According to Bruce Pluta, coordinator of the EPA BTAG, “The collaborative efforts of the EPA Project Team, including the BTAG, and our partners at the Department of Defense have resulted in model projects which integrate remediation and ecological restoration.”Working Together for the Future
What does not change during this process is that the trustees are working to protect and restore the “trust resources,” including lands, waters, birds, fish, and wildlife affected by contamination coming from these military sites. This can include natural areas adjacent to the sites and the animals that could migrate onto the federal properties, such as striped bass, herring, blue crabs, eagles, and herons.
Other important differences exist governing how all these government entities work together in the Superfund cleanup process. For example, NOAA often works to evaluate ecological risks and determine environmental injuries resulting from hazardous material releases at Superfund sites. Then we implement restoration projects to compensate for the injuries to coastal and marine natural resources and the benefits they provide to the public. This is the Natural Resource Damage Assessment process. NOAA seeks legal damages (payment) or works with those responsible for the pollution through cooperative agreements to restore, replace, or acquire the equivalent natural resources.
As federal trustees, we are significantly limited in our ability to conduct a formal damage assessment against a fellow federal agency doing cleanup because we are both trustees of the affected natural resources. However, all federal and state trustees can work together with EPA to protect the lands, waters, and living things during cleanup, maximize the potential for restoration at each site, and develop measures to ensure both environmental recovery and resilience.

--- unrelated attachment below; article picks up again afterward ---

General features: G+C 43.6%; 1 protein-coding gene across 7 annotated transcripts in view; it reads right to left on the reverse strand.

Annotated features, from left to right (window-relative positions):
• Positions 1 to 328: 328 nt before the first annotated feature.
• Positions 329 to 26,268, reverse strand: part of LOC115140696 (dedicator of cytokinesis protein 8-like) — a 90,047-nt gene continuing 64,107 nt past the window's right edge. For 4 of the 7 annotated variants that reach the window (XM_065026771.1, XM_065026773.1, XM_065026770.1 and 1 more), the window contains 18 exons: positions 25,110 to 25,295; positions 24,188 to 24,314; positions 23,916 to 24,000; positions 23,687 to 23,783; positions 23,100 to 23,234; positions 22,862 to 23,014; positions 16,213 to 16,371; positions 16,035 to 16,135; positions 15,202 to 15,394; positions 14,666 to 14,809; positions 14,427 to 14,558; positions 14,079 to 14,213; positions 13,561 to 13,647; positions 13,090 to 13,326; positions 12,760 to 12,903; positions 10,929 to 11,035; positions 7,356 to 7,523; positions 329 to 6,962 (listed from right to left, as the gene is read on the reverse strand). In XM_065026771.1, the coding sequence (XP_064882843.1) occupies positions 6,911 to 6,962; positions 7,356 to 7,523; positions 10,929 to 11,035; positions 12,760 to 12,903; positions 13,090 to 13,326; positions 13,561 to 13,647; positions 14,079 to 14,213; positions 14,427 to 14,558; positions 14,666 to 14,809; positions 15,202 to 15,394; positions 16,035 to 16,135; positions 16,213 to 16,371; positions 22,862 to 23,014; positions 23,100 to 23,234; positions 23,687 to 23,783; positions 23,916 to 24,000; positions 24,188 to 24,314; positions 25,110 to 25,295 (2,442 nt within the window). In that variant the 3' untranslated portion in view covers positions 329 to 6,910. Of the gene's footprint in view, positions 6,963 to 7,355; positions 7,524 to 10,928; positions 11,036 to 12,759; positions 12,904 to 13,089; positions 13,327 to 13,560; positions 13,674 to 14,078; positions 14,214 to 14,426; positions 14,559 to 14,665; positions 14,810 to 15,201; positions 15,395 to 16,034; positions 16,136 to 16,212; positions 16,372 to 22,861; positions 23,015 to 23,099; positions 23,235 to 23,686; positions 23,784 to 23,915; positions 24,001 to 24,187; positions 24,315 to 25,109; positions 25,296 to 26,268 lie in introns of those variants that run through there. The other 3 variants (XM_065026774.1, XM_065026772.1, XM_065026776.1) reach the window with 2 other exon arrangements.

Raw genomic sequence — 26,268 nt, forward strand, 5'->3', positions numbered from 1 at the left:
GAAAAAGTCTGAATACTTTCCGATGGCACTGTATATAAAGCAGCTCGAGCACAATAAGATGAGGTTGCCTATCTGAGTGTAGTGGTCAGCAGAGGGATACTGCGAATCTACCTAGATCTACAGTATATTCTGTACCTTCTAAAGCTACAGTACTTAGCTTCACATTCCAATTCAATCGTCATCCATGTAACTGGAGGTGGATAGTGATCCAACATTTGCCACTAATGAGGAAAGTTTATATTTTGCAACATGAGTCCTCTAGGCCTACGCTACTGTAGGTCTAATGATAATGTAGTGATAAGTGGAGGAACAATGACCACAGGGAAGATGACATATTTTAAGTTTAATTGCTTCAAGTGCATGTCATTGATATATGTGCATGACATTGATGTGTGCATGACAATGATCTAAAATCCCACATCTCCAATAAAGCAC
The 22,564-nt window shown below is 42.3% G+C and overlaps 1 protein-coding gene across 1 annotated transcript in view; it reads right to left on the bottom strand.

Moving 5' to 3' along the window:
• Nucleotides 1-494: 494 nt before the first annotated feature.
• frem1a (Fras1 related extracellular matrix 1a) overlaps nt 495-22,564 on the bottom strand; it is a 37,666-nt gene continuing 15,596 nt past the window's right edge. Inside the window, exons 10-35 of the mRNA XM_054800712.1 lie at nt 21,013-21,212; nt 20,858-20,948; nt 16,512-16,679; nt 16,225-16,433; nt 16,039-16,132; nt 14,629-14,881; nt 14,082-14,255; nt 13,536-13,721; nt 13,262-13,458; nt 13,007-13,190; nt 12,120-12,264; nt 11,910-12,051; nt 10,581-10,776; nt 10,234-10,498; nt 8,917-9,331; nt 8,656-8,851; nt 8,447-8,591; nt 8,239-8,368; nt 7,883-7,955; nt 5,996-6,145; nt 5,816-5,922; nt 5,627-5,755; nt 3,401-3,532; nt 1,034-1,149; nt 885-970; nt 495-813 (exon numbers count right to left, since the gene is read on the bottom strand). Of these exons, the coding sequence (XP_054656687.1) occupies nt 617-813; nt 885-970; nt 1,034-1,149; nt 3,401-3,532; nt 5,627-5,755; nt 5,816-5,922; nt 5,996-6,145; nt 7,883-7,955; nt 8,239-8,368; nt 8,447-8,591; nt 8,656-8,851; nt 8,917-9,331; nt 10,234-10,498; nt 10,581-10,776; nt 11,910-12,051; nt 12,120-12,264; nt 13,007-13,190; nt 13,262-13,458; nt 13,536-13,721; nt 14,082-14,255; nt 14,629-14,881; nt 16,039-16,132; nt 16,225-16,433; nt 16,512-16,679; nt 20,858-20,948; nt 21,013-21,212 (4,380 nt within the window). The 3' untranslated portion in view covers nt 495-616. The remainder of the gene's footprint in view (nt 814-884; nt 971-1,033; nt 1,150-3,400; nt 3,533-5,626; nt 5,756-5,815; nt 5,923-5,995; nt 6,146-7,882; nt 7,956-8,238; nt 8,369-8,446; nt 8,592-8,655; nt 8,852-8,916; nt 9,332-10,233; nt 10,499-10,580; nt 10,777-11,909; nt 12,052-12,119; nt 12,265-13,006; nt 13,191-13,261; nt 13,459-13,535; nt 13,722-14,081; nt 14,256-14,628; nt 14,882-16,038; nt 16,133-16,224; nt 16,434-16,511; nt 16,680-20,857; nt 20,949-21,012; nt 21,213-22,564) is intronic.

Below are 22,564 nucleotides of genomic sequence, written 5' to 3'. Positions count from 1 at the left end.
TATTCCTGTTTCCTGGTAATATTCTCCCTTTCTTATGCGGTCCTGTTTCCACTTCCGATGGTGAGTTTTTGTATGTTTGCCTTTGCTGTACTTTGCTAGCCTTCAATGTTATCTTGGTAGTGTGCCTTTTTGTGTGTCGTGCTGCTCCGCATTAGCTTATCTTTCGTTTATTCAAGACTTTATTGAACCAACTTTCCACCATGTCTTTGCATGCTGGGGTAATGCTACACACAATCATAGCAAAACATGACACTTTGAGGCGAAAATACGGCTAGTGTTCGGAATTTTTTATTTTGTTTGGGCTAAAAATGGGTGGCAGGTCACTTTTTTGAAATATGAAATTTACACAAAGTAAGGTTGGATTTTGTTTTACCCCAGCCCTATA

“By considering restoration early in the process and getting input from natural resource managers, many simple, common sense measures are being incorporated that benefit ecosystems, reduce overall costs, and improve the effectiveness of the cleanup,” says Simeon Hahn of NOAA.Overcoming Challenges
Having so many government agencies involved in overlapping but distinct roles requires a great deal of collaboration and communication. This became clear early in the process if each case were to achieve multiple objectives:
- Cleaning up the military sites and returning the lands and waters to productive uses.
- Performing cleanups using environmentally friendly strategies to remove, recycle, and reuse materials while also addressing climate resiliency.
- Protecting and restoring natural resources.
- Accomplishing everything within a reasonable budget and timeframe.
Despite the many challenges, the process of cleaning up and restoring these contaminated military facilities has been going well. EPA, the Department of Defense, and fellow trustees have collaborated to protect and restore affected natural resources while also helping adapt these areas to the threats and impacts of climate change. By integrating restoration into cleanup planning early and often, we have made significant progress toward a healthier Chesapeake Bay—at lower costs and in less time.
Over the coming months, we will be sharing more about these successes here on the blog. We will recount the removal and recycling of thousands of tons of concrete; the restoration of hundreds of acres of wetlands, shorelines, creeks, and forested areas; and the revitalization of numerous acres of land contributing to benefits such as natural defenses for coastal communities. Stay tuned!